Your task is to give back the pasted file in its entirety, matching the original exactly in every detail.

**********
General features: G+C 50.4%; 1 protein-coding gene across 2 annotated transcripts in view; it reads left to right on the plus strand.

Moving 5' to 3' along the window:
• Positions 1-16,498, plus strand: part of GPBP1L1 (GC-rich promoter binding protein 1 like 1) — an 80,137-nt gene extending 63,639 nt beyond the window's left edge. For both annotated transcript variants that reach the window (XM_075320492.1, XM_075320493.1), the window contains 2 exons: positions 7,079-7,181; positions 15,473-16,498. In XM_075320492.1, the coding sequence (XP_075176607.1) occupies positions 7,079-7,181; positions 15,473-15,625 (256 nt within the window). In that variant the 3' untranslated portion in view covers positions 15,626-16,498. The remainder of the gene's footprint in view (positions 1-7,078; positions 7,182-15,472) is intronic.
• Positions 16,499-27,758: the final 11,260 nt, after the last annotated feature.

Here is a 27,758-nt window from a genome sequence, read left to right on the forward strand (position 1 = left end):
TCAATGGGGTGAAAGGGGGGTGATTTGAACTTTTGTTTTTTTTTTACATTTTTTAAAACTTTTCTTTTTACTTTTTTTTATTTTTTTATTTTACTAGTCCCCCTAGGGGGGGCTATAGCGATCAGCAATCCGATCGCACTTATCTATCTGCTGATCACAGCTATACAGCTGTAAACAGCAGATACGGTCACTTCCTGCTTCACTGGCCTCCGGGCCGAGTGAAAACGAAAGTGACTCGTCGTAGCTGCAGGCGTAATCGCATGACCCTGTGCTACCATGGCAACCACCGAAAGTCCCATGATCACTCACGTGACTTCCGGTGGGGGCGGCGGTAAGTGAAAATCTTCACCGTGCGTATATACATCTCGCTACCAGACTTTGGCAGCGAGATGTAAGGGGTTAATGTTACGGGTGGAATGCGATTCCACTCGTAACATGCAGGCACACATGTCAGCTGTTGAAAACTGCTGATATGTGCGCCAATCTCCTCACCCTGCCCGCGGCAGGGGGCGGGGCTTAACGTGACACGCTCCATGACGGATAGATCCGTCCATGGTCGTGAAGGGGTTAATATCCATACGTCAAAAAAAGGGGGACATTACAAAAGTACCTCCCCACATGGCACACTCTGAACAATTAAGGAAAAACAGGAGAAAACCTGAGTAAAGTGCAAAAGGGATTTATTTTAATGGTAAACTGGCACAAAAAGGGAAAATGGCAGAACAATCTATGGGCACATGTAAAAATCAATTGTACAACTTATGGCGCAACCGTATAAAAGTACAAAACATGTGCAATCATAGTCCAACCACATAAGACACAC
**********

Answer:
General features: G+C 50.4%; 1 protein-coding gene across 2 annotated transcripts in view; it reads left to right on the plus strand.

Moving 5' to 3' along the window:
• Positions 1-16,498, plus strand: part of GPBP1L1 (GC-rich promoter binding protein 1 like 1) — an 80,137-nt gene extending 63,639 nt beyond the window's left edge. For both annotated transcript variants that reach the window (XM_075320492.1, XM_075320493.1), the window contains 2 exons: positions 7,079-7,181; positions 15,473-16,498. In XM_075320492.1, the coding sequence (XP_075176607.1) occupies positions 7,079-7,181; positions 15,473-15,625 (256 nt within the window). In that variant the 3' untranslated portion in view covers positions 15,626-16,498. The remainder of the gene's footprint in view (positions 1-7,078; positions 7,182-15,472) is intronic.
• Positions 16,499-27,758: the final 11,260 nt, after the last annotated feature.

Here is a 27,758-nt window from a genome sequence, read left to right on the forward strand (position 1 = left end):
TCAATGGGGTGAAAGGGGGGTGATTTGAACTTTTGTTTTTTTTTTACATTTTTTAAAACTTTTCTTTTTACTTTTTTTTATTTTTTTATTTTACTAGTCCCCCTAGGGGGGGCTATAGCGATCAGCAATCCGATCGCACTTATCTATCTGCTGATCACAGCTATACAGCTGTAAACAGCAGATACGGTCACTTCCTGCTTCACTGGCCTCCGGGCCGAGTGAAAACGAAAGTGACTCGTCGTAGCTGCAGGCGTAATCGCATGACCCTGTGCTACCATGGCAACCACCGAAAGTCCCATGATCACTCACGTGACTTCCGGTGGGGGCGGCGGTAAGTGAAAATCTTCACCGTGCGTATATACATCTCGCTACCAGACTTTGGCAGCGAGATGTAAGGGGTTAATGTTACGGGTGGAATGCGATTCCACTCGTAACATGCAGGCACACATGTCAGCTGTTGAAAACTGCTGATATGTGCGCCAATCTCCTCACCCTGCCCGCGGCAGGGGGCGGGGCTTAACGTGACACGCTCCATGACGGATAGATCCGTCCATGGTCGTGAAGGGGTTAATATCCATACGTCAAAAAAAGGGGGACATTACAAAAGTACCTCCCCACATGGCACACTCTGAACAATTAAGGAAAAACAGGAGAAAACCTGAGTAAAGTGCAAAAGGGATTTATTTTAATGGTAAACTGGCACAAAAAGGGAAAATGGCAGAACAATCTATGGGCACATGTAAAAATCAATTGTACAACTTATGGCGCAACCGTATAAAAGTACAAAACATGTGCAATCATAGTCCAACCACATAAGACACAC